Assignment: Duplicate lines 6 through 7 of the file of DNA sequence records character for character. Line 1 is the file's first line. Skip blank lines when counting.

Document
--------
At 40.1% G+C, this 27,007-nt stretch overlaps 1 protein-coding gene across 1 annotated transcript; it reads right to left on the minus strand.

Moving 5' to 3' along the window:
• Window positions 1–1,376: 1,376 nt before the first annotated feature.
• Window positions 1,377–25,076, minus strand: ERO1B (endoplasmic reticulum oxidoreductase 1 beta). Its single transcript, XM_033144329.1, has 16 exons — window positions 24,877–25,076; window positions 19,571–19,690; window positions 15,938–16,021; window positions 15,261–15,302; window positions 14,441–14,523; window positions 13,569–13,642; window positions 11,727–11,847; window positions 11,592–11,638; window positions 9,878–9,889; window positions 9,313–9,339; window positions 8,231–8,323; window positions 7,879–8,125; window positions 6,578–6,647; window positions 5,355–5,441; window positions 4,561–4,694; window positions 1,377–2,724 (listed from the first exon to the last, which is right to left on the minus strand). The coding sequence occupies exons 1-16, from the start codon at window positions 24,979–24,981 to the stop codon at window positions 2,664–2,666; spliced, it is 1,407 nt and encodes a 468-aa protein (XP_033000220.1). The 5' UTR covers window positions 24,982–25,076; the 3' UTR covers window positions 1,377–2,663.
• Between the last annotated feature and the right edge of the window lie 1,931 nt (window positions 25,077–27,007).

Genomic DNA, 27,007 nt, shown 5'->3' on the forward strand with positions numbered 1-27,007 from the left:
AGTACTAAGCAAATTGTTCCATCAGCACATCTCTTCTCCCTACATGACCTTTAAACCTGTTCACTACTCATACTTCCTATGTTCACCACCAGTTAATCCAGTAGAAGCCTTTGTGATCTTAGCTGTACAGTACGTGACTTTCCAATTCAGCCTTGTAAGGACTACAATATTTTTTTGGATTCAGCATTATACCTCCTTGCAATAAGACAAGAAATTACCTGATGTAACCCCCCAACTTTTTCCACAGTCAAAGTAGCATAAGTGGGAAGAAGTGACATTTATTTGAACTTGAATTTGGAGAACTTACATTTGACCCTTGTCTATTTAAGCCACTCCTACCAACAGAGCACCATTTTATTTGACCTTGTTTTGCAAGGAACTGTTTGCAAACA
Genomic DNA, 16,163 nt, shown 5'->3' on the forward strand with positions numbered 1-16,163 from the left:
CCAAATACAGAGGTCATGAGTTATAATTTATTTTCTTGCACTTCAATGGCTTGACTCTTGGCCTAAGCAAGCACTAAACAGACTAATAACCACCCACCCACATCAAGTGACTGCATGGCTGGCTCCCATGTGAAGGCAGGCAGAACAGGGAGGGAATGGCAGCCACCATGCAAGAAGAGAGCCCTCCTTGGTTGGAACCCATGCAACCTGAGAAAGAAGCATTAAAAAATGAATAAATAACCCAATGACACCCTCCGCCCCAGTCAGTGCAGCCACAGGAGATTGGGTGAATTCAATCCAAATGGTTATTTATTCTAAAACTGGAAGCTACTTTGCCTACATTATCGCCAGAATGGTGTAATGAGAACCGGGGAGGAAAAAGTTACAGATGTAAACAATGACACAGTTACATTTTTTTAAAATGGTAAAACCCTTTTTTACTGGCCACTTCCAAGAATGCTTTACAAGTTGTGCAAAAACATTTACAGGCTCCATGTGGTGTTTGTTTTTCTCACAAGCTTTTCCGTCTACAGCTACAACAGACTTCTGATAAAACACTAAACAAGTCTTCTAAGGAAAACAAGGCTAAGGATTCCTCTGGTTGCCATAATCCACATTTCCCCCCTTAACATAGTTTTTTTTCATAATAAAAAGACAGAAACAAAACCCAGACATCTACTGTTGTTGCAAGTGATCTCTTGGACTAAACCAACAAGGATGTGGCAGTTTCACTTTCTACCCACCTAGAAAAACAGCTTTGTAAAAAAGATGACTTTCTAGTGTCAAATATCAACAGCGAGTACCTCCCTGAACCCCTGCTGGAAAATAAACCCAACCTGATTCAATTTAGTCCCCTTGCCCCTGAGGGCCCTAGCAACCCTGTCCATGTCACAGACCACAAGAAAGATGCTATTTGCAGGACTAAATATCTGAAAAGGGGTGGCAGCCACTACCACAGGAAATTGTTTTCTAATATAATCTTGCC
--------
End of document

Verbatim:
Genomic DNA, 27,007 nt, shown 5'->3' on the forward strand with positions numbered 1-27,007 from the left:
AGTACTAAGCAAATTGTTCCATCAGCACATCTCTTCTCCCTACATGACCTTTAAACCTGTTCACTACTCATACTTCCTATGTTCACCACCAGTTAATCCAGTAGAAGCCTTTGTGATCTTAGCTGTACAGTACGTGACTTTCCAATTCAGCCTTGTAAGGACTACAATATTTTTTTGGATTCAGCATTATACCTCCTTGCAATAAGACAAGAAATTACCTGATGTAACCCCCCAACTTTTTCCACAGTCAAAGTAGCATAAGTGGGAAGAAGTGACATTTATTTGAACTTGAATTTGGAGAACTTACATTTGACCCTTGTCTATTTAAGCCACTCCTACCAACAGAGCACCATTTTATTTGACCTTGTTTTGCAAGGAACTGTTTGCAAACA